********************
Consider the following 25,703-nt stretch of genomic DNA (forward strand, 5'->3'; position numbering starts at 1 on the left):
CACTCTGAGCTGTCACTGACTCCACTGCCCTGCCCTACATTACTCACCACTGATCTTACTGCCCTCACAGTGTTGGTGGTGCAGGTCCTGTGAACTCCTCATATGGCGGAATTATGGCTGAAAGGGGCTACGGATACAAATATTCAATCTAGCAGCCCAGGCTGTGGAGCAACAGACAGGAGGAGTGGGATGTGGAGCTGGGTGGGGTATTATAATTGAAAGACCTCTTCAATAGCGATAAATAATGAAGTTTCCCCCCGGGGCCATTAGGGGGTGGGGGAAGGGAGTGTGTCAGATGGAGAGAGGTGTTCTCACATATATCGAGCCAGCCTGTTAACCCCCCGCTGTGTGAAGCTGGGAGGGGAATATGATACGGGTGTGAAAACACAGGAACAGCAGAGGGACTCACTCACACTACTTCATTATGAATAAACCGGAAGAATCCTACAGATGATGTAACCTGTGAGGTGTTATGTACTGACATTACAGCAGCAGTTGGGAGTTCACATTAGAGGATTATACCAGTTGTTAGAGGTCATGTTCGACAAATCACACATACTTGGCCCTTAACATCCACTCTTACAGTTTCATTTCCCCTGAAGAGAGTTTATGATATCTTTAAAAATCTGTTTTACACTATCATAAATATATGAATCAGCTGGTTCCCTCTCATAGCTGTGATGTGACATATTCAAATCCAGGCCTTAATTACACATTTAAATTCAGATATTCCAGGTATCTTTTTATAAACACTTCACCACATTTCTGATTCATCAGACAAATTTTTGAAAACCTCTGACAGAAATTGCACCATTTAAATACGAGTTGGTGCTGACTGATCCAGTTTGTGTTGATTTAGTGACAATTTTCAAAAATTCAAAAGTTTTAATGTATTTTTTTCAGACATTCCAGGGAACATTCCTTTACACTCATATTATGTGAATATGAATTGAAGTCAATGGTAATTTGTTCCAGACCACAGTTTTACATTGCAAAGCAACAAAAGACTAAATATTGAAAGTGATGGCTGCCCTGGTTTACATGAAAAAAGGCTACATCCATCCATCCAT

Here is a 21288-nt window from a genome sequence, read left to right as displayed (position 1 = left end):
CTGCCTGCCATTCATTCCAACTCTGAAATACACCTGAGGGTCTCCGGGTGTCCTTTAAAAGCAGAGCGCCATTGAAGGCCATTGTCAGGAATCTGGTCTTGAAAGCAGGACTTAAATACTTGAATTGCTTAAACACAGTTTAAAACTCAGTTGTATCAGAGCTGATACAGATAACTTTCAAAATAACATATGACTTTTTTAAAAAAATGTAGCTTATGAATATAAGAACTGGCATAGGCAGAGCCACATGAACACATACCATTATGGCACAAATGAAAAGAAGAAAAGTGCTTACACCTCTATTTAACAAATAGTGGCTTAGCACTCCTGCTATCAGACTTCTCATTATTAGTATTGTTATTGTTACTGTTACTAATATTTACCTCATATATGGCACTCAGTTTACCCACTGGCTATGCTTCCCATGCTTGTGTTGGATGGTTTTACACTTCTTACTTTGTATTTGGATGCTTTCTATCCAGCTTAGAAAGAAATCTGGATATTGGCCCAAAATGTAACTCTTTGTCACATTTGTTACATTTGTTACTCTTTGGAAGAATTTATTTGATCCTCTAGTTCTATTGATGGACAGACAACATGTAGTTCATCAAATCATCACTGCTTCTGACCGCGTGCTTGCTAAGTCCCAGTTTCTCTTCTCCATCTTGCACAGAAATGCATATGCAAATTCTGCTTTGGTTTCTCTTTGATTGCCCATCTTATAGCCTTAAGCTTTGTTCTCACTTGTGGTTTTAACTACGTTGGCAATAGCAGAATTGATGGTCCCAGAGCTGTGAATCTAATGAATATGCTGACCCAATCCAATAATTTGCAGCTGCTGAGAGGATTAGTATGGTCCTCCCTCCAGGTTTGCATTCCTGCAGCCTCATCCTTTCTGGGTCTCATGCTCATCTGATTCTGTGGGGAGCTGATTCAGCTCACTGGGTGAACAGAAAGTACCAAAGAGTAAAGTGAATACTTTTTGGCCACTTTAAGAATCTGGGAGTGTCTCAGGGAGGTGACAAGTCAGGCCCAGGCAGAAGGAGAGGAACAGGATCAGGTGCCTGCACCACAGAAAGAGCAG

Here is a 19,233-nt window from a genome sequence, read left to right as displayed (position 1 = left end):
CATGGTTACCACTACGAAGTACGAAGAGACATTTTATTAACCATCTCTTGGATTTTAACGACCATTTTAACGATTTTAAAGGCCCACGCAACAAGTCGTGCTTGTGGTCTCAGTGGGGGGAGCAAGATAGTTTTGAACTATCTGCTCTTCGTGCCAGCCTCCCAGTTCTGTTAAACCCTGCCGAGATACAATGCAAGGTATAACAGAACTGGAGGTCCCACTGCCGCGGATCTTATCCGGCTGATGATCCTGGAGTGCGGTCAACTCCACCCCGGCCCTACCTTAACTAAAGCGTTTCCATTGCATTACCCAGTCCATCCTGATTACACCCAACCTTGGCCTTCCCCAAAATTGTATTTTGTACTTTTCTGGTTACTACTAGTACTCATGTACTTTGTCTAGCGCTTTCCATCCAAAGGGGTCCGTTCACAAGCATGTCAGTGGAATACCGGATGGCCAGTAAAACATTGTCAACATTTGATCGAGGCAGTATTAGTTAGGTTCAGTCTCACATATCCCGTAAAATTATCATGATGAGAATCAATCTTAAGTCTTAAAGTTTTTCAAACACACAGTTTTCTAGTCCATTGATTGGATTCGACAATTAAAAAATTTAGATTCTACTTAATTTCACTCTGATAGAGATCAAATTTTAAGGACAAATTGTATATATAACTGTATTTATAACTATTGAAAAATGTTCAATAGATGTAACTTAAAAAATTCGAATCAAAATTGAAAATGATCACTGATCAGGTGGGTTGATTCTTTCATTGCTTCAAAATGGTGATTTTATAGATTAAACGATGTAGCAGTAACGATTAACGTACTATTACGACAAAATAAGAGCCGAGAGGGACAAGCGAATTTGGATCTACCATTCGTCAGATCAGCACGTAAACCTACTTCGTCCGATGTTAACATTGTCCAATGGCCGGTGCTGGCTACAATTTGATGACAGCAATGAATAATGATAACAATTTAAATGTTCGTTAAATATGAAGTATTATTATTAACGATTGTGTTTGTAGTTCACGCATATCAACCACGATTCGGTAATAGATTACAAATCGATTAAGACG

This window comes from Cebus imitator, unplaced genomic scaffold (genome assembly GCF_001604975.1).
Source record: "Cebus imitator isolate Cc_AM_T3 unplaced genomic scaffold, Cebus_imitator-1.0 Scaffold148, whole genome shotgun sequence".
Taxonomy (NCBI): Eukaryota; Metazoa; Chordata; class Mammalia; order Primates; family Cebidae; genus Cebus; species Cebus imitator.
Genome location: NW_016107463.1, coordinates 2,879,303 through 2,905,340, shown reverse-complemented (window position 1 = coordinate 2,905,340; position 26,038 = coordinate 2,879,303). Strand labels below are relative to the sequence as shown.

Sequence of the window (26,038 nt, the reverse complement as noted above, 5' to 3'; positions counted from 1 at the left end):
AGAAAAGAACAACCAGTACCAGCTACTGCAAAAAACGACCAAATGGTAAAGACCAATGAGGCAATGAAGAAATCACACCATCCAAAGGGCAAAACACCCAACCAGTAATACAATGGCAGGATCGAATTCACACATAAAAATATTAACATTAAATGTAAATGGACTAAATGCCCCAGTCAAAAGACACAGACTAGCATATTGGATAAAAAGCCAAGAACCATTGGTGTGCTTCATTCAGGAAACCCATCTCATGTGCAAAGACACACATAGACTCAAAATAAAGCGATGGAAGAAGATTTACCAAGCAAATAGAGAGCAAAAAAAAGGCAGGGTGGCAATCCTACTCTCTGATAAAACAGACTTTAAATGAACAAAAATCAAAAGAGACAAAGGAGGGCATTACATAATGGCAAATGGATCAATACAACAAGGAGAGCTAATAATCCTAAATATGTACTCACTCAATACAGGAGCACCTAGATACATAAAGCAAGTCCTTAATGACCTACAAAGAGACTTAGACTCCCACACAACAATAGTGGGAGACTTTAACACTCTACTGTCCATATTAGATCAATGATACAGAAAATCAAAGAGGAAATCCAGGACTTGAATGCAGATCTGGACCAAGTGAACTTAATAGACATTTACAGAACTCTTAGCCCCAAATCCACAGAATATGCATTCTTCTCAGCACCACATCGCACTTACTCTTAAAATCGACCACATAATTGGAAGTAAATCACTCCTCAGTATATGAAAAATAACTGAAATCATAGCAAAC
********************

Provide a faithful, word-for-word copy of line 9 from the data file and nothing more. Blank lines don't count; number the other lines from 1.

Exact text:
Taxonomy (NCBI): Eukaryota; Metazoa; Chordata; class Mammalia; order Primates; family Cebidae; genus Cebus; species Cebus imitator.